The Skoda Octavia has been around for a while now. It’s been through different names and variations over the years (even laughably being called the Laura in India for a time), but I’ll refrain from ploughing you into a deep slumber by going into its past. What you need to know now is how the new Octavia vRS does for itself. It’s not the typical sleeper that I’d have preferred (the spoiler and the wheels give it away slightly), but it’s tastefully done. If you can get over the rather odd-looking-yet-endearing-over-time front, it’s a really neat thing overall. Superb proportions, solid build quality, ridiculously tiny shut-lines and a purposeful stance go together to make one heck of a looker. It’s more of the same on the inside. If anything, I’d say it’s actually quite luxurious. A huge touchscreen takes centre-stage that’s very easy to use and full of useful information, the steering’s brilliant to grip, the seats are bonkers comfortable and Skoda even pampers you with a couple of vRS-badged throw pillows. My colleague immediately felt the need to rub his face gently with the pillows, so you may want to think of laundering them before you give the car out to anyone else, Skoda.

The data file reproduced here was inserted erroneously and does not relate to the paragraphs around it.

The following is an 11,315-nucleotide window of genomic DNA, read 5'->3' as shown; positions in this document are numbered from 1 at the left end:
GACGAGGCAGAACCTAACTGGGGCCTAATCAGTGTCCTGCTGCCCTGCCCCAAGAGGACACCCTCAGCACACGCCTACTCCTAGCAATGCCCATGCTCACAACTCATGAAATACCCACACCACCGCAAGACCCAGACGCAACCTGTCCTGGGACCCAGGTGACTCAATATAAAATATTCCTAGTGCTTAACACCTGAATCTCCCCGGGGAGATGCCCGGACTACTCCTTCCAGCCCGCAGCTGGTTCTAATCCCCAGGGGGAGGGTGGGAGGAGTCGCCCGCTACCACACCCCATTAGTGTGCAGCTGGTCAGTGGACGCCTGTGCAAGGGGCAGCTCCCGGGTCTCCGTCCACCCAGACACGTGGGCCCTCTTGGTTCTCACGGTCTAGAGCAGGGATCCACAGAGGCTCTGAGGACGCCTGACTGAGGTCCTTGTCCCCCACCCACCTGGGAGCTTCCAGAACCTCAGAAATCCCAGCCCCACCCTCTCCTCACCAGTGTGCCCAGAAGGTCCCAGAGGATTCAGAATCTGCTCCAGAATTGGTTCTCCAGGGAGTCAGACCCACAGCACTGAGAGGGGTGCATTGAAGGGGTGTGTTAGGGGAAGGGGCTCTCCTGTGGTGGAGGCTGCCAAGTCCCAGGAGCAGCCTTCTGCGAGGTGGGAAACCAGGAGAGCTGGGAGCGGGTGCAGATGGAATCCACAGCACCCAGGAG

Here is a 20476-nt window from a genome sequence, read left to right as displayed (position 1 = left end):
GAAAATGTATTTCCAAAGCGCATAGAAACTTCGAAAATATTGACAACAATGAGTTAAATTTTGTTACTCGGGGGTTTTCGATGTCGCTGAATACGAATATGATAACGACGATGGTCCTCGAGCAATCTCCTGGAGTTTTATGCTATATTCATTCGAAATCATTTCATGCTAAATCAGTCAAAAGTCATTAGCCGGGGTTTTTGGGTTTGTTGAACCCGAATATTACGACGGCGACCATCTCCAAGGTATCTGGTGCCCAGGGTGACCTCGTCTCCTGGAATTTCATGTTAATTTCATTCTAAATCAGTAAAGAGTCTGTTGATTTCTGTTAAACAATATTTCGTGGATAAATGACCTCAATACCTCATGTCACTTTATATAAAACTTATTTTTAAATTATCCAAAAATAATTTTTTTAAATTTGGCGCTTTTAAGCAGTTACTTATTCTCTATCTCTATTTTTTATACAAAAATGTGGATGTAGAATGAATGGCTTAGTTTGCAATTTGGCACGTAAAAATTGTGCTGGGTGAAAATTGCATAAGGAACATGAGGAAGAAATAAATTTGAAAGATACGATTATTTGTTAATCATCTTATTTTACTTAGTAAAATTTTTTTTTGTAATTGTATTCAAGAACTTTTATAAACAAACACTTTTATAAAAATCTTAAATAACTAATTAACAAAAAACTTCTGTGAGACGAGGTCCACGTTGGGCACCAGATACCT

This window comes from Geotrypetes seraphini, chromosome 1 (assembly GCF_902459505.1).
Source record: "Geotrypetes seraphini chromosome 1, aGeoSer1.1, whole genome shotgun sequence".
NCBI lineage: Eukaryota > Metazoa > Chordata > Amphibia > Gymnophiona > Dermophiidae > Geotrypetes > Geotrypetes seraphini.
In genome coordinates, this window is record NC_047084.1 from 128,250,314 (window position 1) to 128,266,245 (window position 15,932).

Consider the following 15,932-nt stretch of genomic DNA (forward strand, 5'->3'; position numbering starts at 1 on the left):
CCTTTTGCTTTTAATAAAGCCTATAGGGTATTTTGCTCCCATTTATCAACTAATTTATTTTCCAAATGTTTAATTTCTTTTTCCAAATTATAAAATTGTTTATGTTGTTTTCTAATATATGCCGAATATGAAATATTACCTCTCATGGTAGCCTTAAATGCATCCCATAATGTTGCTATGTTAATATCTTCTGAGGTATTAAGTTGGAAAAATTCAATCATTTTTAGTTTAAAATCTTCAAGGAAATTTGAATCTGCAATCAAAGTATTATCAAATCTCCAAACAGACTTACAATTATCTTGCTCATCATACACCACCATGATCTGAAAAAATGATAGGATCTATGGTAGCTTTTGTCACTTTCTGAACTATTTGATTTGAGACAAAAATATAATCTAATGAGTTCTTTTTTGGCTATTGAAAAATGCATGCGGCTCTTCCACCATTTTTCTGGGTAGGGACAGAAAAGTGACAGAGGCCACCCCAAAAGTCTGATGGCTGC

If I went on, however, it would be like focussing on the small group of Goth protestors at a Gay Pride Parade, because the reality is that the vRS’s strong suit is its heart. From 1984cc, it makes a grand total of 227 bhp and 36 kgm, and that’s funnelled to the road by way of a 6-speed auto, giving you a 0-100 kph time of 6.8 seconds. Yikes. You must understand that in a country devoid of cars that are capable of speed at an affordable price, the Octavia vRS is nothing short of a saviour and an aspiration to people like me. And the best part is that it drives exactly like its figures suggest it would. It can do both — pummel your senses with some brutal acceleration through the gears for one. All you need to do is flick the gear-lever into manual mode, grab a hold of the steering wheel and the paddles behind it and, if you so please, hold on for dear life as it shoots to the rev limiter gear after gear. It even does a bit of a fart on each aggressive upshift, so that’s pretty cool, and if you’re careless with your throttle modulation like I am, there’ll be an adequate amount of wheelspin even in second gear.